Considerations for Planning, Structuring and Deploying a New Network Security Strategy

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by Bricata

Networks tend to grow over time. Sometimes this growth is organic as the organization adds new devices and components. Other times this growth comes by way of acquisition, as an acquiring company also assumes ownership of the network infrastructure that formerly belonged to the business being acquired.

Either way, the larger the organization, the harder it is to keep up with the addition of new network components. The more growth a network experiences, the less visibility the security team potentially has over the infrastructure.

You can’t protect what you can’t see and so network visibility in the case of a sprawling network is a real problem. To that end, there are clear triggers telling you it’s time to reconsider your network security strategy. The decision to update a strategy conjures up several questions including:

Who should be involved in planning a new network security strategy?

How should the new network security strategy be structured?

What’s the best way to seamlessly deploy the new security strategy?

This piece explores each of these questions and provides considerations for planning, structuring and deploying a new network security strategy.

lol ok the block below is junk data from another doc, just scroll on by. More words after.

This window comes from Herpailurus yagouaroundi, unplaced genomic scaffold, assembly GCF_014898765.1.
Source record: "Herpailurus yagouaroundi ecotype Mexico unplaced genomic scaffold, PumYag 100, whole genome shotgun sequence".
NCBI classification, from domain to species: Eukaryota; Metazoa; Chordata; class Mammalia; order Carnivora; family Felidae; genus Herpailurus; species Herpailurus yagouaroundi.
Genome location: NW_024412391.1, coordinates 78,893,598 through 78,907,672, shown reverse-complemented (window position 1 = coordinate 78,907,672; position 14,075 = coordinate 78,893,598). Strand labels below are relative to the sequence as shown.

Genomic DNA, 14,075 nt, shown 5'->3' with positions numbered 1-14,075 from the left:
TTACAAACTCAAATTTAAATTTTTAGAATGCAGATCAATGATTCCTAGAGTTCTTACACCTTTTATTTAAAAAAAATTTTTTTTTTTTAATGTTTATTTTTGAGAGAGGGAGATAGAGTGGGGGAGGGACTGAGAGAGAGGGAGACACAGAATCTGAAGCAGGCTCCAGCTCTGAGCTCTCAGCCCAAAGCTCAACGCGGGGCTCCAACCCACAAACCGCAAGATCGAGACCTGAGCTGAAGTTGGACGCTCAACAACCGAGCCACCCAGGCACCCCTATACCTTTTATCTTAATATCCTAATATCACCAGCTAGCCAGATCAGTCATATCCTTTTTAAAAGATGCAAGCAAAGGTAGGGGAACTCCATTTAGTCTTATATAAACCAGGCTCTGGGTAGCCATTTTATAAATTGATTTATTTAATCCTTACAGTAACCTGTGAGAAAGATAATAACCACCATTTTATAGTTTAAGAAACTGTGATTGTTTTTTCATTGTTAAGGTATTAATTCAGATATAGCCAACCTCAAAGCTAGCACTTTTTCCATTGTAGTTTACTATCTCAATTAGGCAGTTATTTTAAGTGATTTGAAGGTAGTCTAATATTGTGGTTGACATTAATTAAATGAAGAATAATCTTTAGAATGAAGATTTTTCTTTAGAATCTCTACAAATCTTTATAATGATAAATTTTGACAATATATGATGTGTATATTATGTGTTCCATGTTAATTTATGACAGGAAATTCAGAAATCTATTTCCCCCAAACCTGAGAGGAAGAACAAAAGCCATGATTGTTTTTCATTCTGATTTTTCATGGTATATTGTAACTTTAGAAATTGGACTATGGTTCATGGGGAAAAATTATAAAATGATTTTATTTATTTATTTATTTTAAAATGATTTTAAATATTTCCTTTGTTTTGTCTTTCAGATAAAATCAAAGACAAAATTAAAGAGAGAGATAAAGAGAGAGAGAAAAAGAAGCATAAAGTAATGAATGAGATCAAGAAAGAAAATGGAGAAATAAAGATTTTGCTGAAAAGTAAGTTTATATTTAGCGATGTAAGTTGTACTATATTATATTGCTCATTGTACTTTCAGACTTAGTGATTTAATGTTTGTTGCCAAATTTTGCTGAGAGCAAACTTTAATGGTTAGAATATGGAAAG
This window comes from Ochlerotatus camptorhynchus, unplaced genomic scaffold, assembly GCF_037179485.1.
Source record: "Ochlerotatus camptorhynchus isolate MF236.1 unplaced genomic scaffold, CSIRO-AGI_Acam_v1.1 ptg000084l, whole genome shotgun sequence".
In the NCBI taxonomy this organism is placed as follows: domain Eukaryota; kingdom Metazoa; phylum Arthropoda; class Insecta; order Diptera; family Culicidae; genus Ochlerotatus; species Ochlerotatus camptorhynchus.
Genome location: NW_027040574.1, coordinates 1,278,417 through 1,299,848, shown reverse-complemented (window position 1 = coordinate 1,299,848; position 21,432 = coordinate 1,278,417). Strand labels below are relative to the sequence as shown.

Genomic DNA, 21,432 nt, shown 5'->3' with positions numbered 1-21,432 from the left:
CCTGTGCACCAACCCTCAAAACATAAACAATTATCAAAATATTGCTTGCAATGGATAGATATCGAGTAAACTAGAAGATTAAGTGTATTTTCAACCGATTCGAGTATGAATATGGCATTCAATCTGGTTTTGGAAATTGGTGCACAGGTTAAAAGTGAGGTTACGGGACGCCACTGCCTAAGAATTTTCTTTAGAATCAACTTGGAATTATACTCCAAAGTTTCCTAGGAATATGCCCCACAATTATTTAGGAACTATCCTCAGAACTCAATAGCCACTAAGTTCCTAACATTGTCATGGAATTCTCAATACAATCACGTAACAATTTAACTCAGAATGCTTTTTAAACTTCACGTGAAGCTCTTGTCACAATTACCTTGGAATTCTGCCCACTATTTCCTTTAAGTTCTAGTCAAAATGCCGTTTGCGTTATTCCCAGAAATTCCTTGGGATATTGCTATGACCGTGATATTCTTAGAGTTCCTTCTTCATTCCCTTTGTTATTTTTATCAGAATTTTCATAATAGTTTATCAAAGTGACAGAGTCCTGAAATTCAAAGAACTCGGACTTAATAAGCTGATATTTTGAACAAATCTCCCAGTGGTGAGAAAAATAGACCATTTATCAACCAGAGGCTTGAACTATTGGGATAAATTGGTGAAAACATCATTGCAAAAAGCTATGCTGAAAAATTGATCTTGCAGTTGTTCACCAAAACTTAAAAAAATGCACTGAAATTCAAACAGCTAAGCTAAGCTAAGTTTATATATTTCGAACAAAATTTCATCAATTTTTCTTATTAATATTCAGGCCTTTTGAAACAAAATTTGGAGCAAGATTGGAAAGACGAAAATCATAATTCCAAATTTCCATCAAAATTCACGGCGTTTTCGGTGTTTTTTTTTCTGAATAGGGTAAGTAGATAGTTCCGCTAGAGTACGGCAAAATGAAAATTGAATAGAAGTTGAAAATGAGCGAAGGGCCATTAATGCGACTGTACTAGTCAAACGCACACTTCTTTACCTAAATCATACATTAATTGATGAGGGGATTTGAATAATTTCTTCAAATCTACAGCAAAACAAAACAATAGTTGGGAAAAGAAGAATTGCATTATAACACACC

1) Who should be involved in planning a new network security strategy?

There are four groups that should usually be involved in planning:

a) Business. The business needs to feel confident about security. Leaders need to know that security will both enable it to conduct business without constraints or undue fear of potential breaches. The business needs to be able to answer questions from their corporate board with confidence.

b) Security. This group needs to be sure they can secure the network to their satisfaction. Planning is the chance to make sure they have the tools to carry out the strategy. Their toolset needs to be aligned and provide the granularity data, capacity, scale, performance, and ease-of-use, they need to be sure the requirements for security are satisfied.

c) IT operations. The operations team wants to ensure the security strategy doesn’t impact IT service levels and that it is not a burden to manage. This group looks for characteristics that simplify rather than complicates network operations.

d) Enterprise architecture. The enterprise architecture team is responsible for the overall network design and needs to be sure it both fits with the current conception and evolve to meet future needs. For example, if the business will move offices in the next five years, this is the chance to start planning for it.

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About Bricata
Bricata is a cybersecurity solutions provider that combines a powerful network threat hunting platform into a comprehensive threat detection and prevention solution to help determine the true scope and severity threats. Bricata simplifies network threat hunting by identifying hidden threats using specifically designed hunting workflows that use detailed metadata provided clearly and eases your transition from the known to unknown malicious activities in conjunction with an advanced threat detection and prevention platform which detects zero-day malware conviction.

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